fortapache2 Henry Fonda as Col. Owen Thursday

West Point graduate Thursday rose to be a general in the Civil War, but afterward he was reduced in rank as the military shrank to its peacetime size.  He feels that small-time Fort Apache in Arizona Territory isn’t worthy of him, and, Custer-like, he wants to reclaim supposed past military glories in his new posting.  He’s overly concerned with insignificant military niceties and too stubborn to accept advice from more experienced subordinates.  His highest-ranking subordinates are Captains York, who also saw service as a colonel in the Civil War but has since acquired considerable experience out west dealing with the Apaches, and Collingwood (silent film star George O’Brien, who played older officers in all three of Ford’s cavalry trilogy movies), older than York and with a longer and warmer acquaintance with Thursday.  Collingwood is on the verge of retirement, just waiting out the days or weeks in this remote outpost until his final retirement orders come through.  Unlike Thursday, York has enough experience to realize the outpost’s vulnerabilities.  As York sees it, not everything needs to come to a fight, including the current situation with Cochise.  To complicate matters, Thursday’s daughter Philadelphia (an almost grown-up ShirleyTemple) shows up at the post and develops a romantic interest in young West Point graduate Lt. Michael O’Rourke (John Agar).  O’Rourke is the son of the post’s Irish sergeant major (Ward Bond)—now a non-commissioned officer, although he was a Medal of Honor winner and a major in the Civil War.  To Thursday, that would be a highly unsuitable match.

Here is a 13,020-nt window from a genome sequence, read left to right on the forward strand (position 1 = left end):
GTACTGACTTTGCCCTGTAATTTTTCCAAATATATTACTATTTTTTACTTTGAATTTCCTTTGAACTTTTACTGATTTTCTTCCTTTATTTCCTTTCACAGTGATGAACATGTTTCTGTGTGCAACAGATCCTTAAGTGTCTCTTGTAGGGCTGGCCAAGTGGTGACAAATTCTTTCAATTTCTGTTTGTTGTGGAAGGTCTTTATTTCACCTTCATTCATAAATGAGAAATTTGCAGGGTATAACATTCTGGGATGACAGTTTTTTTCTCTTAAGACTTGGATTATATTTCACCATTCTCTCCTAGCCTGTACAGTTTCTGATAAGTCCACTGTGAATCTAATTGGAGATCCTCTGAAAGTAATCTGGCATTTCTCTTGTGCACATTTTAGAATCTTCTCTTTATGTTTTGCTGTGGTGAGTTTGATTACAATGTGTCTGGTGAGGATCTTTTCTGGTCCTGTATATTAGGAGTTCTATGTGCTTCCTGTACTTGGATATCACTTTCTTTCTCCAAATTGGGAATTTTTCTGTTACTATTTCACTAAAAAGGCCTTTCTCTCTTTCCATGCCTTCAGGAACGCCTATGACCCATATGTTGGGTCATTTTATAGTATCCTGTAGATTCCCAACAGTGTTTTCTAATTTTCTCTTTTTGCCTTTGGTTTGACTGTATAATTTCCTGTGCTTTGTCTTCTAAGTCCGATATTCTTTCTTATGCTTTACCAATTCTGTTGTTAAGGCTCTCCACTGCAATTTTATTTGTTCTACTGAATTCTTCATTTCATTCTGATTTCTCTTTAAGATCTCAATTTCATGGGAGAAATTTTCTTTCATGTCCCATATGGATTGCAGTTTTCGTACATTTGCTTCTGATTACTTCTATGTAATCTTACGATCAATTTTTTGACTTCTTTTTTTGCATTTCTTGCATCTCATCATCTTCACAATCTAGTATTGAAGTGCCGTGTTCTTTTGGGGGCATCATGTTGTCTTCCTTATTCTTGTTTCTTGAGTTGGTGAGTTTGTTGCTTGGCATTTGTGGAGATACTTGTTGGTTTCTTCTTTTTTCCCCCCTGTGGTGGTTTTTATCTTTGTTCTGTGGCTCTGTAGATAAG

fort_apache_wayne Wayne as Capt. Kirby York

Thursday shows some signs of being able to learn as he and York discover that the Apaches have left their reservation because they’ve been systematically cheated by a corrupt Indian agent, who’s also selling guns and alcohol to them on the side.  York is sent with Sgt. Beaufort (a Mexican and former Confederate major, played by Pedro Armendariz; the sergeant speaks Spanish as does Cochise) on a diplomatic mission to find Cochise and persuade him to come back.  In reliance on York’s word, Cochise and his people come far enough back to parley with Thursday.  However, Thursday is certain he knows best, and he is grossly and unnecessarily offensive to the Indians, precipitating a battle.  He is sure that savages with no training cannot have the military capability of defeating U.S. cavalry, no matter how outnumbered that cavalry might be.  Going against York’s advice, Thursday charges into an ambush, with York and young O’Rourke ordered to stay behind with the supply train.